How to help newly arrived refugees build resilience

As countries begin integrating refugees in large numbers, aid groups see that some are re-learning how to trust after traumatic experiences, and they are experimenting with more integrated approaches to helping them.

Visar Kryeziu/AP
Migrants and refugees wait outside the registration camp near the southern Macedonian town of Gevgelija, Tuesday. Aid organizations are developing new approaches to helping refugees adapt as their numbers increase.

Refugees on the move from the Middle East are intent on reaching countries of safety, but aid groups in Western countries are beginning to worry about how to make them feel safe once they arrive, given the level of trauma they endured before and during their journey. 

The complex needs of today's refugees are not necessarily any different from the needs of those fleeing past conflicts, but the sheer number of them who are struggling with multiple issues relating to trauma while trying to become acclimated in a foreign land has underscored the need for aid organizations to take a holistic, integrated approach.

The flow of refugees into Europe is currently at 8,000 per day and climbing, according to the United Nations High Commission for Refugees, and many of them have been diagnosed with Post-Traumatic Stress Disorder, according to a review published in The Lancet. Even though many countries, individuals, churches, and civic groups are working tirelessly to meet their needs and help them settle into new homes, many of those struggling to build their lives anew may feel hampered by lingering trauma associated with the horrors that made them refugees.

"They often say they have been imprisoned, beaten all day long, shot at, or scalded with boiling water," psychotherapist Aurelia Barbieri, who is working with charity Medecins Sans Frontieres in Sicily, told Reuters. "They've been treated like beasts."

Ms. Barbieri said after their physical needs of food, clothing, and a safe shelter have been met, those who have travelled from Syria and Afghanistan may seek "psychological first aid," which in practice means someone who can listen with compassion to help them process their traumatic experiences.

"What I hope to do is first of all is listen," Barbieri told Reuters. "When they can feel they're in a protected place, they can start talking about their trauma."

The approaches to the problem vary. The London-based Helen Bamber Foundation hosts a series of sessions where participants can discuss past trauma. Such discussions, the head therapist Katy Robjant told Reuters, helped them place their experiences and their fear in the past – where it belongs.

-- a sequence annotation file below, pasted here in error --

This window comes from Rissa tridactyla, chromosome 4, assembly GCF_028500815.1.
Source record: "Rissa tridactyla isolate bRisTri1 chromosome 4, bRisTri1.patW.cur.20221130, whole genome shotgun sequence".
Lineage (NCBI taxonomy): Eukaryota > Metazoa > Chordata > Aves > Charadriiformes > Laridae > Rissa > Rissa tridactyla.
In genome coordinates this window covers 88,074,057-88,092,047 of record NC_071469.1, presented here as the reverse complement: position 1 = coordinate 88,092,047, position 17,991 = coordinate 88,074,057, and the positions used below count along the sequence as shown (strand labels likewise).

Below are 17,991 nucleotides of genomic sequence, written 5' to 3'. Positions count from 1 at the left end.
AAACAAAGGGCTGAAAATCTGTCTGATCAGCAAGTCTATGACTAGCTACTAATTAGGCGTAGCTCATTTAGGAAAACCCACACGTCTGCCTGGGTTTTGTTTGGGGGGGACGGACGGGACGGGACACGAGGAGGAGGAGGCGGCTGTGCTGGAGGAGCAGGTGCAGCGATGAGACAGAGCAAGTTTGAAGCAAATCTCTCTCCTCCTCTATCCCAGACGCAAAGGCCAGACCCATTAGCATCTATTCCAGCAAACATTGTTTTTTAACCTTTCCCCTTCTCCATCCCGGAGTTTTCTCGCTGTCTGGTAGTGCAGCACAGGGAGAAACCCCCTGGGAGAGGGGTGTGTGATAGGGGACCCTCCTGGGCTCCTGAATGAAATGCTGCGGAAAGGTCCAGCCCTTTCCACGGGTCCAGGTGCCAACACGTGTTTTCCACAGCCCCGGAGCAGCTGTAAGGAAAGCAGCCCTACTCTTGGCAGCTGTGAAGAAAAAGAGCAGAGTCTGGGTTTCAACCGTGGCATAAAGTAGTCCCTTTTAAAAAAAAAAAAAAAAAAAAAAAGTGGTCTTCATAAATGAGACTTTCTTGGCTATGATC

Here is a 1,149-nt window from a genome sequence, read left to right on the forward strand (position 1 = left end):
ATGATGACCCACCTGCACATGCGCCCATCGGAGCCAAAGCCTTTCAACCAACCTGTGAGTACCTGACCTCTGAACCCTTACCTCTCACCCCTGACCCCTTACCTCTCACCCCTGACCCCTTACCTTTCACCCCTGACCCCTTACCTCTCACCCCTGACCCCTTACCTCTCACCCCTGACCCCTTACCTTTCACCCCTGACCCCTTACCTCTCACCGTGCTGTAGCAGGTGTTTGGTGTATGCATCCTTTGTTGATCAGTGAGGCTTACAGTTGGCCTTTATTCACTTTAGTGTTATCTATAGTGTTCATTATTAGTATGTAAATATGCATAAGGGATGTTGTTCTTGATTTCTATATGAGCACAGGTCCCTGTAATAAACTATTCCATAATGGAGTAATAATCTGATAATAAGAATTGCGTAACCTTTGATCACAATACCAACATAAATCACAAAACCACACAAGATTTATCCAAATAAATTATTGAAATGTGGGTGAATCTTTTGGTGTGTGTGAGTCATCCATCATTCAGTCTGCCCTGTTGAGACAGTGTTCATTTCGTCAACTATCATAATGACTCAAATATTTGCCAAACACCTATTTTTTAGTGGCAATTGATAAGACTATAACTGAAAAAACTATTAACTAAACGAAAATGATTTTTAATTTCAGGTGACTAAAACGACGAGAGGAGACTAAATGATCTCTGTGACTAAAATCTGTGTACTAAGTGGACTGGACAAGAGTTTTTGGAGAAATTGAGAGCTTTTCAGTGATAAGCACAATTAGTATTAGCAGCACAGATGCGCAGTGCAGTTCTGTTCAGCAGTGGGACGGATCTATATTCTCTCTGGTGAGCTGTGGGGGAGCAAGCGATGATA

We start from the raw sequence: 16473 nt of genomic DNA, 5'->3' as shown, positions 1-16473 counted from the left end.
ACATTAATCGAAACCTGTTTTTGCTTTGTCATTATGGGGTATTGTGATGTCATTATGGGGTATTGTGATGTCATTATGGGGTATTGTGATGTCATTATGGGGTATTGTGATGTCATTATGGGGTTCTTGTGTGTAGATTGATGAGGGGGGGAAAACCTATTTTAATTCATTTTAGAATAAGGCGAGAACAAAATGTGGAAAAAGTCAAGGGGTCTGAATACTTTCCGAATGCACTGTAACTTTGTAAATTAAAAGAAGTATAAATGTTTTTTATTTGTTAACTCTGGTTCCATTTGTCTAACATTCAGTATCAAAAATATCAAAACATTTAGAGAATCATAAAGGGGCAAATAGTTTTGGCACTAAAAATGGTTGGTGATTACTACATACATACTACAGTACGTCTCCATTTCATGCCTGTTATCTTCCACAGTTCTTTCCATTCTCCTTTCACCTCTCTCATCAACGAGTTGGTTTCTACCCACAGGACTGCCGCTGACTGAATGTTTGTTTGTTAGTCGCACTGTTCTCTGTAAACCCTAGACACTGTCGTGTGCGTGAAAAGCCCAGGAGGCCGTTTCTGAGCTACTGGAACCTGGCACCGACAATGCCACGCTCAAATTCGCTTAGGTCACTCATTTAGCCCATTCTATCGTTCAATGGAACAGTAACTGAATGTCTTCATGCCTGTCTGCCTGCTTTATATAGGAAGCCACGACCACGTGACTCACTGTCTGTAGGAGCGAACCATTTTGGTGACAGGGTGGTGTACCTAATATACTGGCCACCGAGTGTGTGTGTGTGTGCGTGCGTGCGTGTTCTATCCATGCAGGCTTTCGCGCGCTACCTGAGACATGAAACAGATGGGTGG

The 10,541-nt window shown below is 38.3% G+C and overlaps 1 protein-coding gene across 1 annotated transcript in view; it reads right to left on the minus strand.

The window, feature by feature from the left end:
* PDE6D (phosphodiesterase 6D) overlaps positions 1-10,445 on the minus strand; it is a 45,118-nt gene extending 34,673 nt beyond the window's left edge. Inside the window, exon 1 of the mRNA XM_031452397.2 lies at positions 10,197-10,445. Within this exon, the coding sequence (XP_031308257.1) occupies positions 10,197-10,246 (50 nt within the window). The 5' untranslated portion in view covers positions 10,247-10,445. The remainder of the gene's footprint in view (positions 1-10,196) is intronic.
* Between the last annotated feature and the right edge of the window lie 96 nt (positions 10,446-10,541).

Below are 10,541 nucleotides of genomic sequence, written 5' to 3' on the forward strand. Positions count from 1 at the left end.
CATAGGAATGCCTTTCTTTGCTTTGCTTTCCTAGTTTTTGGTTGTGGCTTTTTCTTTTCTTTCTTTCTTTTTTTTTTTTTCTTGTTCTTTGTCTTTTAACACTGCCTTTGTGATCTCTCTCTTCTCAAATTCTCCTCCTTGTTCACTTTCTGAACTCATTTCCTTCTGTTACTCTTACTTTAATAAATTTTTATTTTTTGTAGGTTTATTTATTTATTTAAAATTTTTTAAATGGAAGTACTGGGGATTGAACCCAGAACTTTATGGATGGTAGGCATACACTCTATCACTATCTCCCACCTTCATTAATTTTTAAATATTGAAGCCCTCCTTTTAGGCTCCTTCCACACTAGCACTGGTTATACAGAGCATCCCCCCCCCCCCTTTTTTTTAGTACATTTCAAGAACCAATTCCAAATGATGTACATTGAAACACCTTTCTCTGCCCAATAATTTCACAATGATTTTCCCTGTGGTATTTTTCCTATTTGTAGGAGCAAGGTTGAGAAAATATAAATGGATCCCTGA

"You learn that you don't have to be afraid of your memories," Ms. Robjant told Reuters.

At the Refugee Therapy Centre, also based in London, the focus is on the present. Refugees who come to the refurbished piano factory where it is housed receive practical guidance on cultural adjustment, schooling, finding housing, and securing jobs.

The center's clinical director, Aida Alayarian, told Reuters that rather than rehash unpleasant memories, this helps people build resilient confidence as they learn to tackle problems in a new country. 

This report contains material from Reuters.

You've read  of  free articles. Subscribe to continue.

Dear Reader,

About a year ago, I happened upon this statement about the Monitor in the Harvard Business Review – under the charming heading of “do things that don’t interest you”:

“Many things that end up” being meaningful, writes social scientist Joseph Grenny, “have come from conference workshops, articles, or online videos that began as a chore and ended with an insight. My work in Kenya, for example, was heavily influenced by a Christian Science Monitor article I had forced myself to read 10 years earlier. Sometimes, we call things ‘boring’ simply because they lie outside the box we are currently in.”

If you were to come up with a punchline to a joke about the Monitor, that would probably be it. We’re seen as being global, fair, insightful, and perhaps a bit too earnest. We’re the bran muffin of journalism.

But you know what? We change lives. And I’m going to argue that we change lives precisely because we force open that too-small box that most human beings think they live in.

The Monitor is a peculiar little publication that’s hard for the world to figure out. We’re run by a church, but we’re not only for church members and we’re not about converting people. We’re known as being fair even as the world becomes as polarized as at any time since the newspaper’s founding in 1908.

We have a mission beyond circulation, we want to bridge divides. We’re about kicking down the door of thought everywhere and saying, “You are bigger and more capable than you realize. And we can prove it.”

If you’re looking for bran muffin journalism, you can subscribe to the Monitor for $15. You’ll get the Monitor Weekly magazine, the Monitor Daily email, and unlimited access to CSMonitor.com.

QR Code to How to help newly arrived refugees build resilience
Read this article in
https://www.csmonitor.com/World/2015/1204/How-to-help-newly-arrived-refugees-build-resilience
QR Code to Subscription page
Start your subscription today
https://www.csmonitor.com/subscribe